Adeline Foster (Instructor of poetry, Hagerstown, MD)
Pleasure is learned from adversity
And joy from the knowledge of pain.
‘Tis troubles we have that help us to see
The value we have in a friend.
Life is so full of uncertainty
With disloyal friends and machines,
But a true friend is there when we need him to be,
When life comes apart at the seams.
I stood on the brink of a world in distress
And looked o’er the selfish abyss,
And knew there were many men willing to take
And few there were willing to give.
I determined to shape a world of my own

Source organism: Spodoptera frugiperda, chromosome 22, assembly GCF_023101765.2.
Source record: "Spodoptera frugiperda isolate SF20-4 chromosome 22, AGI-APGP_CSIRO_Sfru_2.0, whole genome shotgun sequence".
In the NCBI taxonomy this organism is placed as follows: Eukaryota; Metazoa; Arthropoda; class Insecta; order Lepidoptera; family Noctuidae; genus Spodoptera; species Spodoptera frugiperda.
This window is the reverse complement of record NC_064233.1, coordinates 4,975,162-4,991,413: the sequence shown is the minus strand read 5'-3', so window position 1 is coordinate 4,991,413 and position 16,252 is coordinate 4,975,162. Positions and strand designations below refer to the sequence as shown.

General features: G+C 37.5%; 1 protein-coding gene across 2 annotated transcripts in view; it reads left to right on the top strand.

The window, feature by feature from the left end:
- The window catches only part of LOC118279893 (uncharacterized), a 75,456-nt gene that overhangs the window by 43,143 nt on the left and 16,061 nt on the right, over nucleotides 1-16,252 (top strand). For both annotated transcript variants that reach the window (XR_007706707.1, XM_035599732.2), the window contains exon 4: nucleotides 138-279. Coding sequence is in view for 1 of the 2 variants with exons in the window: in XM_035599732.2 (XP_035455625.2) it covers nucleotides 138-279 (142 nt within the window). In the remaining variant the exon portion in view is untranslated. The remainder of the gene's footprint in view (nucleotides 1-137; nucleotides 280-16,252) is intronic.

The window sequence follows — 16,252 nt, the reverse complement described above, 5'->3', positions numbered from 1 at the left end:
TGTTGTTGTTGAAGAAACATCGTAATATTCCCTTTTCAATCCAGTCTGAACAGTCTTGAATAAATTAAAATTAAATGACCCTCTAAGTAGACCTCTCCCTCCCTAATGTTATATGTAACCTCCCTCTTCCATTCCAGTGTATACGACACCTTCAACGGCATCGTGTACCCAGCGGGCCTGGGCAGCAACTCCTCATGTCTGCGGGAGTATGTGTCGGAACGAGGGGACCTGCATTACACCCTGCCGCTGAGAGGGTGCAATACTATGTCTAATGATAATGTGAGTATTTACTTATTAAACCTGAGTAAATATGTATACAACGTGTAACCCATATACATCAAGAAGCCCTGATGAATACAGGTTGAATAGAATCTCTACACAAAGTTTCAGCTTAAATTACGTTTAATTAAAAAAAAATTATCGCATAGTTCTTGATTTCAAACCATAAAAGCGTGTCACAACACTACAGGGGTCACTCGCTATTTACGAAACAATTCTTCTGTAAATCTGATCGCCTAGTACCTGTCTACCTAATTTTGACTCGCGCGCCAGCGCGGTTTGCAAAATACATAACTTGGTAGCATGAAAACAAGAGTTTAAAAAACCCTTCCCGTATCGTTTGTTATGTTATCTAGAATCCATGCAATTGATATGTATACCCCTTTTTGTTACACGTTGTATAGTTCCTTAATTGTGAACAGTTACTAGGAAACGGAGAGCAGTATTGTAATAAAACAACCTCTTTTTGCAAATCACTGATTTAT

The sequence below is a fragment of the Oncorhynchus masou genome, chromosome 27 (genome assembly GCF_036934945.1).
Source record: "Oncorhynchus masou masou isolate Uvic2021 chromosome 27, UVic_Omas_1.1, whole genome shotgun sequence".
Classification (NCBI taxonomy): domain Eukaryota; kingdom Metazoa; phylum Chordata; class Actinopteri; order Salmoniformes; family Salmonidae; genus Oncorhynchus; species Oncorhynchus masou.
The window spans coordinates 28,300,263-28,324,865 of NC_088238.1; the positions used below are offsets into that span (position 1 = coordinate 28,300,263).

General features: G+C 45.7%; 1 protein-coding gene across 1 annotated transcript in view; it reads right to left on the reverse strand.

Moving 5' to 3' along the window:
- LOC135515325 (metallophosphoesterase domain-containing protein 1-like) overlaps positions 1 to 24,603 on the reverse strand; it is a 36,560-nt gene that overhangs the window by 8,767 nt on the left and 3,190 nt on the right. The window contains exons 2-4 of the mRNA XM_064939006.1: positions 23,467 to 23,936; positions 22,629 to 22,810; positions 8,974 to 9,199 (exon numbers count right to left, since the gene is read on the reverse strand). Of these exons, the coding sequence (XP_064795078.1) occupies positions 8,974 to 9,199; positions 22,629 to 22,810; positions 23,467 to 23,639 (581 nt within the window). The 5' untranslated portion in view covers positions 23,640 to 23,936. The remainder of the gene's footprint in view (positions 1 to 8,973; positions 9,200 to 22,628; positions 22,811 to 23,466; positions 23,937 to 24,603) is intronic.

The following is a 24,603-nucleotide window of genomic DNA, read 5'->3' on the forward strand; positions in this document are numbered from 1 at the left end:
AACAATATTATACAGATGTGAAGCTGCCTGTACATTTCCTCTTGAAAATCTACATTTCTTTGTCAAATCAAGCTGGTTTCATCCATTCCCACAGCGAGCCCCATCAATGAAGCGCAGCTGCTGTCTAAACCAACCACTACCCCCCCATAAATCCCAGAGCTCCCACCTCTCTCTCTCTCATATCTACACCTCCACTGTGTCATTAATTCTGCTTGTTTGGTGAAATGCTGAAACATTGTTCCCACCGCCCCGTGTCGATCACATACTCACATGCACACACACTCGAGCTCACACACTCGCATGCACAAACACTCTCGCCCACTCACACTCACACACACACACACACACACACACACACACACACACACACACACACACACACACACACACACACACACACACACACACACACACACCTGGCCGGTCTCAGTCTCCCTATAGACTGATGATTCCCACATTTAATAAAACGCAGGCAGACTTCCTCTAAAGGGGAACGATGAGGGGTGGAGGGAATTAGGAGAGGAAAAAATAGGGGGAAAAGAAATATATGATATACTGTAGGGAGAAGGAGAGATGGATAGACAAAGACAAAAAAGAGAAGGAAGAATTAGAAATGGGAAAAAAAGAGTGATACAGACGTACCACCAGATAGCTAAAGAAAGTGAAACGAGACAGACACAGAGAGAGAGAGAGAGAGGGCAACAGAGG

And ask not a quarter of them;
I’d give to the world from all that I’d sown
No matter how meager the stem.
I purchased my bliss with gifts of my hand.
I loaned with no interest required.
I covered my gifts as if buried in sand
And told not when I became tired.
I gave and, in giving, a pleasure derived,
Nor did I permit a return.
I blamed them for what I had others denied,
And indulged them no pleasure to earn.
The pleasures I’d learned from adversity
I protected from those that I loved.
The troubles I’ve seen I allowed none to see,
Thus allowing no friendship be proved.
Like others, I’ve endured calamity,
Yet I must continue to give.
Belated, I’ve learned that humility
Must also know how to receive.
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